Are Jews fonder of rice than other Moroccans? Probably. Encoded in many food preferences and recipes is a Spanish past; rice was the favored grain in Andalusia. And combing through a score of cookbooks, I found an astonishing array of recipes for ground meat and fish, meatballs in every form – a passion Jews picked up in Old Spain and carried throughout the Sephardi diaspora.
Centuries ago, Mercedes Castiel’s family fled from Barcelona to Alcazar. Like many Jews who settled in northern Morocco around Tangier and Tetuan, they kept up cultural traditions from Spain, especially culinary ones. Her book, I Never Thought I’d Taste This Again, a loving collection of her late mother’s recipes, includes Spanish-inflected dishes like flan and fish in adobo sauce, and the recipe names are written in Jaquetia (a once-upon-a-time language unique to Jews of that area that combines medieval Spanish, Arabic, Berber, and Hebrew). “We did things differently from other Moroccan Jews,” says Castiel, a New York gynecologist. “We were Los Nuestros (our people); we called them the Forasteros (strangers).” One of those differences was a more pronounced sweet tooth. “That was definitely from the Spanish,” she adds. In fact, the Castiel family had a special Yom Kippur custom: they broke their fast with a feast of all her mother’s dessert specialties.
Moroccan Jewish history did not begin in Spain. Jews came to the area at least as far back as the first century A.D., escaping their Roman oppressors, and settled peacefully among the indigenous Berber communities. They were joined by Jews from the Middle East who arrived with the rise of Islam in the wake of the Muslim conquering armies.
But the story picks up in Spain in the early Middle Ages, after the Muslims extended their empire there. Jewish scholars and merchants constantly crisscrossed the Strait of Gibraltar – as did refugees, who repeatedly fled between Spain and Morocco when faced with persecution from one side or the other. Then, starting in 1492, when Sultan Mohammed al Shaykh al-Wattasi welcomed to his country Jews expelled from the Iberian peninsula, huge waves of Sephardi and Converso immigrants arrived who would eventually come to overshadow the existing Moroccan Jewish communities.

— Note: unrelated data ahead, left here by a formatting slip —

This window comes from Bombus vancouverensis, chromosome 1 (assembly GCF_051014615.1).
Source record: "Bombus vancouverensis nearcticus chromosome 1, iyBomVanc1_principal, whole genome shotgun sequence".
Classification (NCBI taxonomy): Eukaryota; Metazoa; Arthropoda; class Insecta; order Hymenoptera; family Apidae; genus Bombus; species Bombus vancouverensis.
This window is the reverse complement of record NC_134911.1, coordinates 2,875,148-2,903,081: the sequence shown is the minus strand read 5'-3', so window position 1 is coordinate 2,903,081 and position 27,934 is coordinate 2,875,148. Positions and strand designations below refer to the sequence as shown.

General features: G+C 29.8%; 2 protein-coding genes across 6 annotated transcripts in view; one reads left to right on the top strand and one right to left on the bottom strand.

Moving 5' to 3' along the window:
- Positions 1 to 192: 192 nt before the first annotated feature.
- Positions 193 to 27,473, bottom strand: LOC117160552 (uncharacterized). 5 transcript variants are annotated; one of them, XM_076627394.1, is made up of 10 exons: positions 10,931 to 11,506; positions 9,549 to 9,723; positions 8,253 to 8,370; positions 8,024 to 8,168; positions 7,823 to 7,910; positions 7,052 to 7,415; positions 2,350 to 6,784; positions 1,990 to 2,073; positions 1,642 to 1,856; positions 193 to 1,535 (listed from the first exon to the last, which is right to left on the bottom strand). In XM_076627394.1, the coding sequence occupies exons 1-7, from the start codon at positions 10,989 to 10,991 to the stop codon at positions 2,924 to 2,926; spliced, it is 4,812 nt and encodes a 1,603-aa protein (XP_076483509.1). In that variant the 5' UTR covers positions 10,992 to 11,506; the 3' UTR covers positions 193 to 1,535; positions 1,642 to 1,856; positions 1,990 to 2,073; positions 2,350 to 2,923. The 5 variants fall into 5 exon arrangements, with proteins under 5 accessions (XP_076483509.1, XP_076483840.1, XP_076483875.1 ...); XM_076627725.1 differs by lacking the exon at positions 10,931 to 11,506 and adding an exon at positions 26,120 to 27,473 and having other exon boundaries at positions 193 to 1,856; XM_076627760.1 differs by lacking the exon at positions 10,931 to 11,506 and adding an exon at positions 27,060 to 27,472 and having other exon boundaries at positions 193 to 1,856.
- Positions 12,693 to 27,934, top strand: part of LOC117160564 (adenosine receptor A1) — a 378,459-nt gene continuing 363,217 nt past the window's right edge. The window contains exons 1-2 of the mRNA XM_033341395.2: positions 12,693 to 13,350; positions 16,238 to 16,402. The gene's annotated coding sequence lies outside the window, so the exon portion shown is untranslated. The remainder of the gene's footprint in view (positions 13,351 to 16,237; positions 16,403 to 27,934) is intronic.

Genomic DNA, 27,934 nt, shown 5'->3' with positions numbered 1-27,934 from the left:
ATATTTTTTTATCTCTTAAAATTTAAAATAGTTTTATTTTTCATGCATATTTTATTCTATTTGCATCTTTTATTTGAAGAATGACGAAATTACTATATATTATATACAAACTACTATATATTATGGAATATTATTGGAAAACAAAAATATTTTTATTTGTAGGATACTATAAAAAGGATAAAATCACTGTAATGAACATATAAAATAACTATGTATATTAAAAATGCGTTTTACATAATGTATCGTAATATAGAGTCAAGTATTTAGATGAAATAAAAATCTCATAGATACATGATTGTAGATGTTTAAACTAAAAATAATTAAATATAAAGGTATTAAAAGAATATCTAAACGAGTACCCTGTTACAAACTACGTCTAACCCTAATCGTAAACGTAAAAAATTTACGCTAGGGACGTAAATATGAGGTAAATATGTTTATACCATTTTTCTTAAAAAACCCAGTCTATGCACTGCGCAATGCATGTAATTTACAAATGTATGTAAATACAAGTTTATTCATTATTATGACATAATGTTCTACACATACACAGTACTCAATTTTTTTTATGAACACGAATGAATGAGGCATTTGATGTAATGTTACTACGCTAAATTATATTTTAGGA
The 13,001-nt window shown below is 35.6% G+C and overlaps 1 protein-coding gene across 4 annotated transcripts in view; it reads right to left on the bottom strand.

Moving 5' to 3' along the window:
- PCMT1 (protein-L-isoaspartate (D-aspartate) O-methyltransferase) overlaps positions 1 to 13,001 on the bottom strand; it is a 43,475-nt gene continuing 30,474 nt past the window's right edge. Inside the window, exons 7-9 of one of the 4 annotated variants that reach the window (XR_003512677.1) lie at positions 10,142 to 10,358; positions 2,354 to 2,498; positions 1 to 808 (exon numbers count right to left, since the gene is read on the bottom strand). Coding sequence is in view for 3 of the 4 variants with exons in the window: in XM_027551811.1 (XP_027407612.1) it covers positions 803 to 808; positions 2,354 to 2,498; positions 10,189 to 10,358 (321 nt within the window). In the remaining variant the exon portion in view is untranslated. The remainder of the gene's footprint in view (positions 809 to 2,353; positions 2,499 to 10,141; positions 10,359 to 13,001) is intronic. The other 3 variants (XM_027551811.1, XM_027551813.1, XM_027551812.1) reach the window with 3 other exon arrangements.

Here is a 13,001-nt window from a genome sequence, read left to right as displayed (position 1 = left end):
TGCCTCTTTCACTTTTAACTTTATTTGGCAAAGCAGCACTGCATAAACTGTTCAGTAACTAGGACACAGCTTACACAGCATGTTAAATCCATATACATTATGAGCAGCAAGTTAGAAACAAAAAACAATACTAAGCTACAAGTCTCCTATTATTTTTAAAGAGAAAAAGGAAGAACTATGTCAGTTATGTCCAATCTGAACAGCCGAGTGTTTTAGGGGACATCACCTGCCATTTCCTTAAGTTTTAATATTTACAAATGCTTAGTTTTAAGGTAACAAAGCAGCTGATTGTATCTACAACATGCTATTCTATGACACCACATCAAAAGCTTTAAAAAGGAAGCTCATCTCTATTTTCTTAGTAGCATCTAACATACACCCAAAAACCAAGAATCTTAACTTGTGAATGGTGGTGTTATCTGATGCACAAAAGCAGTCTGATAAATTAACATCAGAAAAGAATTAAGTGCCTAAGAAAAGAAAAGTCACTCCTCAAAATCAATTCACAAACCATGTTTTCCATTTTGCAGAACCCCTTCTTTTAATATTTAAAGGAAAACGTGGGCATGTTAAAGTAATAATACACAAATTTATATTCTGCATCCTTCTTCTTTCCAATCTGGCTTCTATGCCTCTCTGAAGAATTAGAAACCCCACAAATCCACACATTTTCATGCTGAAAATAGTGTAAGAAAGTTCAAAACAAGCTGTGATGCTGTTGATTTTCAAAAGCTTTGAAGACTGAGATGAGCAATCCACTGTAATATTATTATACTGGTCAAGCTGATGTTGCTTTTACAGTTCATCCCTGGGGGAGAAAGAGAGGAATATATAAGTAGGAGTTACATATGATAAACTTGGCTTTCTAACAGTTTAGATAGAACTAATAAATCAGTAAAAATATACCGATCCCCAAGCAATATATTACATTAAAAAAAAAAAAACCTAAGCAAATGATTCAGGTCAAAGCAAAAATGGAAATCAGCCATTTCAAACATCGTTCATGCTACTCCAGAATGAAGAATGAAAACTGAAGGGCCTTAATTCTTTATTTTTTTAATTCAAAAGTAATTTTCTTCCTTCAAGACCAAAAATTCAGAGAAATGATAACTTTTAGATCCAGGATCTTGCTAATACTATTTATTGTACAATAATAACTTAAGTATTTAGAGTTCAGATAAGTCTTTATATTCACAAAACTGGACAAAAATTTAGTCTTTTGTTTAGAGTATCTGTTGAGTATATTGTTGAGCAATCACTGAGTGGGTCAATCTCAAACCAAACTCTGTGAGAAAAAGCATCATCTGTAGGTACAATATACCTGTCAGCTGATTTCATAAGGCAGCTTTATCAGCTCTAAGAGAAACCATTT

Some Jews – especially the newer Iberian immigrants – thrived in Morocco: they became valued diplomats, businessmen, professionals, and skilled artisans. Others suffered abject poverty and discrimination. Periods of tolerance and general stability alternated with times of persecution and horrific cruelty. Threatened by violence and riots, Jews appealed to more tolerant rulers, who segregated them from Muslim mobs in mellahs, ghetto-like enclosed Jewish quarters.
But there was nevertheless a strong bond between many Jews and their Muslim neighbors. The unique Moroccan Jewish holiday, Mimouna, created centuries ago, bears testimony to the spirit of friendship between the two communities. At the close of Passover, Jews opened their homes to their Muslim friends for a celebration of sweets. Today Mimouna is not only a national holiday in Israel, but has become increasingly popular in the diaspora as well, where in the spirit of inclusiveness, Jews often widen the circle to embrace guests of all beliefs.
That’s a Moroccan Jewish recipe that tastes sweetest of all.
Jayne Cohen writes and lectures extensively on Jewish cuisine and culture. Her most recent book, (John Wiley), was finalist for a James Beard Foundation Award.